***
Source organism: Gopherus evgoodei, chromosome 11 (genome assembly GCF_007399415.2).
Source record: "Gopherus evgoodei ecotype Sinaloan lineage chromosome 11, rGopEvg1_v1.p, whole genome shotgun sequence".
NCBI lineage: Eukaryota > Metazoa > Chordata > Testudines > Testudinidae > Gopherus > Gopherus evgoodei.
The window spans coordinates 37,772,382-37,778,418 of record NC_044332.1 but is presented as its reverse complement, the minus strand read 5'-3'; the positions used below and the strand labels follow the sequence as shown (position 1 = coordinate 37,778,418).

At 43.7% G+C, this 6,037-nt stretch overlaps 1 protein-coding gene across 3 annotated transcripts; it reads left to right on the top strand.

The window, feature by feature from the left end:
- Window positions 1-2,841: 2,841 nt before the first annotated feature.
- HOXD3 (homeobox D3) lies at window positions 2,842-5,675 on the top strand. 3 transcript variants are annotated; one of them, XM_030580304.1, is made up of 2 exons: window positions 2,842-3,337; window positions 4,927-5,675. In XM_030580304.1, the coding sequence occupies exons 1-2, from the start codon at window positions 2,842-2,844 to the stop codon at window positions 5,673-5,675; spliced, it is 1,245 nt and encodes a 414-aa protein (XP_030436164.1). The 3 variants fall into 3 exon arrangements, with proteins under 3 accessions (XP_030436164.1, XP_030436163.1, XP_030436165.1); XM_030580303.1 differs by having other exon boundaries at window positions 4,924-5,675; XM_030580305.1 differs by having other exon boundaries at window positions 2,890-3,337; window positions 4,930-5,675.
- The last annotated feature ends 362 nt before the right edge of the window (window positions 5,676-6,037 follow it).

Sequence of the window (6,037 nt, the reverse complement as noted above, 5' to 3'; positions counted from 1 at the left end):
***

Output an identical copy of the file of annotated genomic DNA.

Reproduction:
Source organism: Gopherus evgoodei, chromosome 11 (genome assembly GCF_007399415.2).
Source record: "Gopherus evgoodei ecotype Sinaloan lineage chromosome 11, rGopEvg1_v1.p, whole genome shotgun sequence".
NCBI lineage: Eukaryota > Metazoa > Chordata > Testudines > Testudinidae > Gopherus > Gopherus evgoodei.
The window spans coordinates 37,772,382-37,778,418 of record NC_044332.1 but is presented as its reverse complement, the minus strand read 5'-3'; the positions used below and the strand labels follow the sequence as shown (position 1 = coordinate 37,778,418).

At 43.7% G+C, this 6,037-nt stretch overlaps 1 protein-coding gene across 3 annotated transcripts; it reads left to right on the top strand.

The window, feature by feature from the left end:
- Window positions 1-2,841: 2,841 nt before the first annotated feature.
- HOXD3 (homeobox D3) lies at window positions 2,842-5,675 on the top strand. 3 transcript variants are annotated; one of them, XM_030580304.1, is made up of 2 exons: window positions 2,842-3,337; window positions 4,927-5,675. In XM_030580304.1, the coding sequence occupies exons 1-2, from the start codon at window positions 2,842-2,844 to the stop codon at window positions 5,673-5,675; spliced, it is 1,245 nt and encodes a 414-aa protein (XP_030436164.1). The 3 variants fall into 3 exon arrangements, with proteins under 3 accessions (XP_030436164.1, XP_030436163.1, XP_030436165.1); XM_030580303.1 differs by having other exon boundaries at window positions 4,924-5,675; XM_030580305.1 differs by having other exon boundaries at window positions 2,890-3,337; window positions 4,930-5,675.
- The last annotated feature ends 362 nt before the right edge of the window (window positions 5,676-6,037 follow it).

Sequence of the window (6,037 nt, the reverse complement as noted above, 5' to 3'; positions counted from 1 at the left end):